Down’s Syndrome Association
Here you will find answers to questions that we are often asked about Down’s syndrome. This information will help you to separate the facts from some common misconceptions. If you do not find what you are looking for ring our helpline and speak to one of our specialist advisors. You can also learn about the ongoing work of the Down’s Syndrome Association.
We’re here to improve the lives of people with a learning disability and their families now, and fight alongside them for a better future. We team up with our network of over 400 local groups to reach people across England, Northern Ireland and Wales.
On our website you’ll find detailed access information to thousands of venues across the UK and the Republic of Ireland: shops, pubs, restaurants, cinemas, theatres, railway stations, hotels, universities, hospitals and more. Established over 14 years ago, our mission is to maximise independence and choice for disabled people in accessing their local area and the places we all want to visit.
In a variety of locations throughout the UK and Ireland we offer a wide range of support for autistic people. From supported living to schools, from a short break service to one stop shops, from work placements to training, clubs and activities, Autism Initiatives has a wealth of resources and expertise that support autistic people to achieve their personal goals.
We design and custom-make equipment to help disabled people live more independent lives. This includes mobility, help in the home, managing personal care, enjoying sports and hobbies and much more. All our work is carried out and checked by expert engineers, carpenters, technicians and occupational therapists. Our help is provided free of charge because we are a charity. We are passionate about helping disabled people to become more independent and enjoy the things they want to do. Last year we helped over 3,000 people in England, Wales and Northern Ireland and all the equipment we made was given free of charge.
Preparing for Adulthood Guide
The guide is aimed at young people with SEND who are approaching their latter school years, it gives information on the preparing-for-adulthood process, what to expect, what they should be considering at each stage and who to contact for support and information.
Parents and carers can also use the guide to find more information about the future options for young people in their care.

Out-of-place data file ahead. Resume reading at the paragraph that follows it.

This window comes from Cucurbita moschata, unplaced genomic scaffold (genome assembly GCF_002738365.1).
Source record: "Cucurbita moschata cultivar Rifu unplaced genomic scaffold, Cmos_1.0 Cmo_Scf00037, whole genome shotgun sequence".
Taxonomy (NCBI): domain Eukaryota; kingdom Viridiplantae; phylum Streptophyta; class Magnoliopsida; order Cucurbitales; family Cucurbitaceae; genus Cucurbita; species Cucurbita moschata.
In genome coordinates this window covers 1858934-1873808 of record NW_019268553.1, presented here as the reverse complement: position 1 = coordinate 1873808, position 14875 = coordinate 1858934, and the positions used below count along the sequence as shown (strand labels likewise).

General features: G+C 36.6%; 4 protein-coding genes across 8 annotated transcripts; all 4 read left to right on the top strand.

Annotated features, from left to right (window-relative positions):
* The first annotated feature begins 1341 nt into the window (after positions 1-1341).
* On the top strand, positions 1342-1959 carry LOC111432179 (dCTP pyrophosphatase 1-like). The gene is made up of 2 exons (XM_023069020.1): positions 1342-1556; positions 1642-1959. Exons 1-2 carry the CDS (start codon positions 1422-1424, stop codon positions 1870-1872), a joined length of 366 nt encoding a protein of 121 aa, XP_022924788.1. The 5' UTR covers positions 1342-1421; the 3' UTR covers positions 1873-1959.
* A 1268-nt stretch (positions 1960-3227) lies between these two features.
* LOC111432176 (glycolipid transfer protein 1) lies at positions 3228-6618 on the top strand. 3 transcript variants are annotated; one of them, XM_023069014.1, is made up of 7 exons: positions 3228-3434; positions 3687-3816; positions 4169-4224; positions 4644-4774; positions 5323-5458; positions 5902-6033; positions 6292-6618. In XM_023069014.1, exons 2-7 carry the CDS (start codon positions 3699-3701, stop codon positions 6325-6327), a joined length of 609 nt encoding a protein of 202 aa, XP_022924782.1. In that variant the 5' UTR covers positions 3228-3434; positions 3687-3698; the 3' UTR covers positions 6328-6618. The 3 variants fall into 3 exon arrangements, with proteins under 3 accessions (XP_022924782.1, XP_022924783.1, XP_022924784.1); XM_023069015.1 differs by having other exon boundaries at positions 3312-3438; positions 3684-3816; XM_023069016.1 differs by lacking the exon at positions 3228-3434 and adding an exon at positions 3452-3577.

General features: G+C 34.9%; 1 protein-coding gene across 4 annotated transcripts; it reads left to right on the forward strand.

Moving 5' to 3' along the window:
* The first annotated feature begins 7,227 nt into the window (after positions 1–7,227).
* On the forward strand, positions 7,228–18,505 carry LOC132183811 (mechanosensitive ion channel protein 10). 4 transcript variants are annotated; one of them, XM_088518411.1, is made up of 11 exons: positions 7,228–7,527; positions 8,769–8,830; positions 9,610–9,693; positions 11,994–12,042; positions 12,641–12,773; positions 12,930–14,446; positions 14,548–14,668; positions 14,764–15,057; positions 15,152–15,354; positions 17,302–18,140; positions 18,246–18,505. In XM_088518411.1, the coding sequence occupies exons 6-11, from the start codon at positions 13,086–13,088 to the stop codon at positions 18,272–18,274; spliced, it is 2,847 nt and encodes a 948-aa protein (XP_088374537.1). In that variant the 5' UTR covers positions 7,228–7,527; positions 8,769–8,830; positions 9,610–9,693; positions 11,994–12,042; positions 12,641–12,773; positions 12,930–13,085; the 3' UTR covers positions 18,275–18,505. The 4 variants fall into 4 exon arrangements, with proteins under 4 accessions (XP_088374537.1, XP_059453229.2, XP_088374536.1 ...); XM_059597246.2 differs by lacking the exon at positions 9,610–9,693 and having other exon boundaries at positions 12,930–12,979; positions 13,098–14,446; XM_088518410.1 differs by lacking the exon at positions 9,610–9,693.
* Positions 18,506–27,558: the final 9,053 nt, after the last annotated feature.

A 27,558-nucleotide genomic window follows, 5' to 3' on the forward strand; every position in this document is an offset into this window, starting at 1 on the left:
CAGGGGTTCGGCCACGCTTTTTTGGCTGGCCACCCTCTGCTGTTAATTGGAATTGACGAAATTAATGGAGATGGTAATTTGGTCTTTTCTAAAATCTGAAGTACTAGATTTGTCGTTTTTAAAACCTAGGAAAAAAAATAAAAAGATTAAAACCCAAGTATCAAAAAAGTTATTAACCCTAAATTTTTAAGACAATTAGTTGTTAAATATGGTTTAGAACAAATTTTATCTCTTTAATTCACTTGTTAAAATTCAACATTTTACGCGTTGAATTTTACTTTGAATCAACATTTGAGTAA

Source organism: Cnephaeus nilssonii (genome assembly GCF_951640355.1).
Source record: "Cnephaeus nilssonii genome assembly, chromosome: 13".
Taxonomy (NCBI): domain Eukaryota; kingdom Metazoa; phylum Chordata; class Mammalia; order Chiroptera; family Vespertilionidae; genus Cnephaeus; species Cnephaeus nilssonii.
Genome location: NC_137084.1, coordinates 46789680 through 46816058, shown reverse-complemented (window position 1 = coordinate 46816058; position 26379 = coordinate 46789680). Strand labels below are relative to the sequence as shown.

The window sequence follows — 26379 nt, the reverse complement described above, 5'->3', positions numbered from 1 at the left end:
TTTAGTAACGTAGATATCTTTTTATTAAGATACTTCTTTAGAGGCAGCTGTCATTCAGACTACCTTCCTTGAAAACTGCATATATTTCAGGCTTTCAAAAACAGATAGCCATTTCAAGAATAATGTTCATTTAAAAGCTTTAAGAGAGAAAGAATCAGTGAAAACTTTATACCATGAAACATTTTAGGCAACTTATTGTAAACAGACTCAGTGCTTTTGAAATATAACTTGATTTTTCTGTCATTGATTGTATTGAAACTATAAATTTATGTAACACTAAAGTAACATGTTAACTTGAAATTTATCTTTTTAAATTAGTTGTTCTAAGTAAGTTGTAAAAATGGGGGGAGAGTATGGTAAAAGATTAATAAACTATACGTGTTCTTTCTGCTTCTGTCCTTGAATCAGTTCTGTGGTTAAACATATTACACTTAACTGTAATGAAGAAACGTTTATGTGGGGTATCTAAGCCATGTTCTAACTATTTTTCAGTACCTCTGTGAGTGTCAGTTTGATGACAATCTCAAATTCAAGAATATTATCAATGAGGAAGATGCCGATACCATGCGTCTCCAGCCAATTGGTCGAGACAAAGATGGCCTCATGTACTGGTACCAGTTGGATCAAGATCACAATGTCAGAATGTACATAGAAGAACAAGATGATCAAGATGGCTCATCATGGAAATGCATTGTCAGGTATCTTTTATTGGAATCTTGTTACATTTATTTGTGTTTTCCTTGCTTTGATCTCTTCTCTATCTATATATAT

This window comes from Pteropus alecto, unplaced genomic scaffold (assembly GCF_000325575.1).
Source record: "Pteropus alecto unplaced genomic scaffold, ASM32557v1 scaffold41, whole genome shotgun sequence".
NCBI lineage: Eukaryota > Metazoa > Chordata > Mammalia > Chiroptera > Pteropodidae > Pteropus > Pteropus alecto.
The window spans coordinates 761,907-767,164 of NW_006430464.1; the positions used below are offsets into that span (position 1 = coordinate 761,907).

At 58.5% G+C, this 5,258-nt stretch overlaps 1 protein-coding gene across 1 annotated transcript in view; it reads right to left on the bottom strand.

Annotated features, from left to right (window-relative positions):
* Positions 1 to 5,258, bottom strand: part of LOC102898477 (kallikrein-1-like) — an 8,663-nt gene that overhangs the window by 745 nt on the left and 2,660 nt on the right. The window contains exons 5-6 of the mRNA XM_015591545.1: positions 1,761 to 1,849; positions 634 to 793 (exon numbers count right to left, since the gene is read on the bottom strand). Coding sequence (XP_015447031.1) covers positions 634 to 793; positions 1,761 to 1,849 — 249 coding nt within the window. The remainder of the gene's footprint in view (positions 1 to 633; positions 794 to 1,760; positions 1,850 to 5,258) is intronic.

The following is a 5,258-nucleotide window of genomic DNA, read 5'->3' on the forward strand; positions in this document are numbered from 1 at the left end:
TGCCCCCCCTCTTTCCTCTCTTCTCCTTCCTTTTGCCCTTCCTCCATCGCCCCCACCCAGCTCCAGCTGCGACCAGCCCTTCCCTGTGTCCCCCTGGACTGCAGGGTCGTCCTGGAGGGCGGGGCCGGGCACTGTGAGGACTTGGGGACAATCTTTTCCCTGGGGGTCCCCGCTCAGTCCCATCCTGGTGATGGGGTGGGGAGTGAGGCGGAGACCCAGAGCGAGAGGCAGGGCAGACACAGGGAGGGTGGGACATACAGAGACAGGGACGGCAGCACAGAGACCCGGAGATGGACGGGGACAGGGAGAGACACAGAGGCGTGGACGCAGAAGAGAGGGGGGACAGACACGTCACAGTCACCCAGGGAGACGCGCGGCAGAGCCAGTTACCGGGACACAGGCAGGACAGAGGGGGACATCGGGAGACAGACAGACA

Topics covered in the guide include further education, training and employment, independent living, healthy lifestyle choices and how to participate in our communities.
The guide has been co-produced with staff from Sefton Council, Buddy Up, Health and Sefton Carers Centre in partnership with young people and the Sefton Parent Carer Forum.
Sefton and NHS - Compliments, Complaints, Disputes and Disagreements
Each organisation involved in meeting a child or Young Person’s Special Educational Needs will have its own complaints procedure.
The information below gives some guidance on how different organisations deal with complaints.
You can contact Sefton Council Customer Response Team via the details below:
Local Authority Complaints Officer
Sefton Council Customer Response Team
Children’s Complaints Officer
2nd Floor, Magdalen House
complete their online form https://seftonportal.icasework.com/form?Type=AdultComplaint&Embed=True&Login=false
Tel:0345 140 0845
Guidance to Accessing Services for Children with Disabilities
Sefton expects that all children and their families should have the same range of opportunities, regardless of ability.
We want children with disabilities to be included in all services, and for families to be able to access services without advice and agreement from a professional, which can take time.
Services that do not require professional involvement are known as ‘universal’ and ‘targeted’ support and should be the first option for all families of children with disabilities.
If a child has needs that means they cannot use these services, the Local Authority can help provide additional specialist support.
A guidance has been developed to help parents & carers to understand how to access services for children with disabilities and the criteria used for an assessment for services.
This guidance explains
- different levels of support available
- the first steps to take when you feel you need support
- how to access services at all levels